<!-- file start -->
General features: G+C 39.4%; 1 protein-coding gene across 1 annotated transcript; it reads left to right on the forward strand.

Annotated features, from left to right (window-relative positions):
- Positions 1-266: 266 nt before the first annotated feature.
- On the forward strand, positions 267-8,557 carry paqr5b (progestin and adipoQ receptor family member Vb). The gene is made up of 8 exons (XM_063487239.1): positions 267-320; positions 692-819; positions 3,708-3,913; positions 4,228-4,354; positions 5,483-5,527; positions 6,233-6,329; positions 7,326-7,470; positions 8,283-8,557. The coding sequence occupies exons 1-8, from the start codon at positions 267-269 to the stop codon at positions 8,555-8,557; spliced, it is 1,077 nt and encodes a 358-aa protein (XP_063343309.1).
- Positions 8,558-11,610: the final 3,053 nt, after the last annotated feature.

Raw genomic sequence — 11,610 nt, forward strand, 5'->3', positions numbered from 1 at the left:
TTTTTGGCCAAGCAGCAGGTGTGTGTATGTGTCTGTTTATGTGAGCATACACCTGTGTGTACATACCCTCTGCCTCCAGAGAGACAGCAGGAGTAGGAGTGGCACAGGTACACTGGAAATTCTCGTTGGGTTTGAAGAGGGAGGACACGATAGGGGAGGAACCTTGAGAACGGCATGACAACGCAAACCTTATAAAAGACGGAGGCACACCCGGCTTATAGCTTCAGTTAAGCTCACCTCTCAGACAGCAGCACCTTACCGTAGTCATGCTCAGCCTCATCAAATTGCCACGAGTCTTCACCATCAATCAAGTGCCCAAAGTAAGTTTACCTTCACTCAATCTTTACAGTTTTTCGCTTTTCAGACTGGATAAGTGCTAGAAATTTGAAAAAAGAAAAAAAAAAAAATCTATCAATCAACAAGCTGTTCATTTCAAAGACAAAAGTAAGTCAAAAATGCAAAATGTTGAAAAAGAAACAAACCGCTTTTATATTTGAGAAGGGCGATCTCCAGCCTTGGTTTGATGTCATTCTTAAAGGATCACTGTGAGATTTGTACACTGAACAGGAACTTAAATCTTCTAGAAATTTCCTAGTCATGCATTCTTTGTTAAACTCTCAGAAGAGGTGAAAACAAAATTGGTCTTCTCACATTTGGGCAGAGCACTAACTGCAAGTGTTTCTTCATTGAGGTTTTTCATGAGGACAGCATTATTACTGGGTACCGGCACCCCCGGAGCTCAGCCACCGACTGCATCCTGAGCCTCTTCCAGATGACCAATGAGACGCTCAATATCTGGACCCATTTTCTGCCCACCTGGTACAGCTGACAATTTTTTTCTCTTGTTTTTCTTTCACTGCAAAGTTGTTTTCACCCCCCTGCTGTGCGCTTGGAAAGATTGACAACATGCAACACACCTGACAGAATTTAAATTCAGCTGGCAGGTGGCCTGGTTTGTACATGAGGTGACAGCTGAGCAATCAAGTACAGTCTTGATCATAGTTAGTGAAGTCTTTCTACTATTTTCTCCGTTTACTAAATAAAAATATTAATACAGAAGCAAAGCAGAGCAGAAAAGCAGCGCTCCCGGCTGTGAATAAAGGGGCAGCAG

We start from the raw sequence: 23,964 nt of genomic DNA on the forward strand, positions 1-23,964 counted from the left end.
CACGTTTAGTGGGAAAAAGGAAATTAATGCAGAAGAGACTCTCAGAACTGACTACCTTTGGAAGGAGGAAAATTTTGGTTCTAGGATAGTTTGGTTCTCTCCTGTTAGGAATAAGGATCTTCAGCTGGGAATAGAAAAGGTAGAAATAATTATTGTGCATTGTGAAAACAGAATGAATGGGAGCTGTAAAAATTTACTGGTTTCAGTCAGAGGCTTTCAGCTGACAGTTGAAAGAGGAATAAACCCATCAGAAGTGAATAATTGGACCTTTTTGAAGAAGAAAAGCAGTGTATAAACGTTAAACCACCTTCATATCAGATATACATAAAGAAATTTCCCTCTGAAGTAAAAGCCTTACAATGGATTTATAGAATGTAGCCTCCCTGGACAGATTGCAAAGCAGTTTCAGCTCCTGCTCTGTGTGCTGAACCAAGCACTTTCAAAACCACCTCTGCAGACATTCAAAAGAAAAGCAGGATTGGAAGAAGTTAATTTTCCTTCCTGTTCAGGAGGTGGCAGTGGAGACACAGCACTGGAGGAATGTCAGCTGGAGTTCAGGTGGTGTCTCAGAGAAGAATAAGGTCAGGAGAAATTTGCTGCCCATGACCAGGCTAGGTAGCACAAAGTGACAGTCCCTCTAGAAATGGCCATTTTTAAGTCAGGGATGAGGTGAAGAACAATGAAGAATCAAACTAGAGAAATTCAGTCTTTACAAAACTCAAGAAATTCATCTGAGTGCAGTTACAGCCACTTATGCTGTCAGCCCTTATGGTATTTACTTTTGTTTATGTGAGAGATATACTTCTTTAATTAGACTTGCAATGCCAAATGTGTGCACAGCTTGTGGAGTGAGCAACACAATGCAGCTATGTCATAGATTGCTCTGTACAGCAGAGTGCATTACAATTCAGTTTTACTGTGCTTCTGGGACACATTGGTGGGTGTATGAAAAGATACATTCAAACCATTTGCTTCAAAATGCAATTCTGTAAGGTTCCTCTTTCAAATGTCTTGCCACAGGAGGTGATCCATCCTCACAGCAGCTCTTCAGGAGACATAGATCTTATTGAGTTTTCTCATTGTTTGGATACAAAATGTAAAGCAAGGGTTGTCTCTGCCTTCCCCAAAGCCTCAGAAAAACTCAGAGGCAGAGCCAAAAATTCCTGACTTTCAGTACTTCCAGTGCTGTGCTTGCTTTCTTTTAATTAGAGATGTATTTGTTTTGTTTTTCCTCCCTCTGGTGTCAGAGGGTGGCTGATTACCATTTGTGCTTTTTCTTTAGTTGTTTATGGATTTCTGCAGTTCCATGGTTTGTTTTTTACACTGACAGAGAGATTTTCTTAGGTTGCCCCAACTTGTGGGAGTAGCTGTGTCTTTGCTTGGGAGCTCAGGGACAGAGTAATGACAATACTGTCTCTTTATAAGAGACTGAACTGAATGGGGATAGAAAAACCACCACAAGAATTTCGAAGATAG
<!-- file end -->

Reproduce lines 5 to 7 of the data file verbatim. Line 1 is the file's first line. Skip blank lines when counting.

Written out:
- Positions 8,558-11,610: the final 3,053 nt, after the last annotated feature.

Raw genomic sequence — 11,610 nt, forward strand, 5'->3', positions numbered from 1 at the left:
TTTTTGGCCAAGCAGCAGGTGTGTGTATGTGTCTGTTTATGTGAGCATACACCTGTGTGTACATACCCTCTGCCTCCAGAGAGACAGCAGGAGTAGGAGTGGCACAGGTACACTGGAAATTCTCGTTGGGTTTGAAGAGGGAGGACACGATAGGGGAGGAACCTTGAGAACGGCATGACAACGCAAACCTTATAAAAGACGGAGGCACACCCGGCTTATAGCTTCAGTTAAGCTCACCTCTCAGACAGCAGCACCTTACCGTAGTCATGCTCAGCCTCATCAAATTGCCACGAGTCTTCACCATCAATCAAGTGCCCAAAGTAAGTTTACCTTCACTCAATCTTTACAGTTTTTCGCTTTTCAGACTGGATAAGTGCTAGAAATTTGAAAAAAGAAAAAAAAAAAAATCTATCAATCAACAAGCTGTTCATTTCAAAGACAAAAGTAAGTCAAAAATGCAAAATGTTGAAAAAGAAACAAACCGCTTTTATATTTGAGAAGGGCGATCTCCAGCCTTGGTTTGATGTCATTCTTAAAGGATCACTGTGAGATTTGTACACTGAACAGGAACTTAAATCTTCTAGAAATTTCCTAGTCATGCATTCTTTGTTAAACTCTCAGAAGAGGTGAAAACAAAATTGGTCTTCTCACATTTGGGCAGAGCACTAACTGCAAGTGTTTCTTCATTGAGGTTTTTCATGAGGACAGCATTATTACTGGGTACCGGCACCCCCGGAGCTCAGCCACCGACTGCATCCTGAGCCTCTTCCAGATGACCAATGAGACGCTCAATATCTGGACCCATTTTCTGCCCACCTGGTACAGCTGACAATTTTTTTCTCTTGTTTTTCTTTCACTGCAAAGTTGTTTTCACCCCCCTGCTGTGCGCTTGGAAAGATTGACAACATGCAACACACCTGACAGAATTTAAATTCAGCTGGCAGGTGGCCTGGTTTGTACATGAGGTGACAGCTGAGCAATCAAGTACAGTCTTGATCATAGTTAGTGAAGTCTTTCTACTATTTTCTCCGTTTACTAAATAAAAATATTAATACAGAAGCAAAGCAGAGCAGAAAAGCAGCGCTCCCGGCTGTGAATAAAGGGGCAGCAG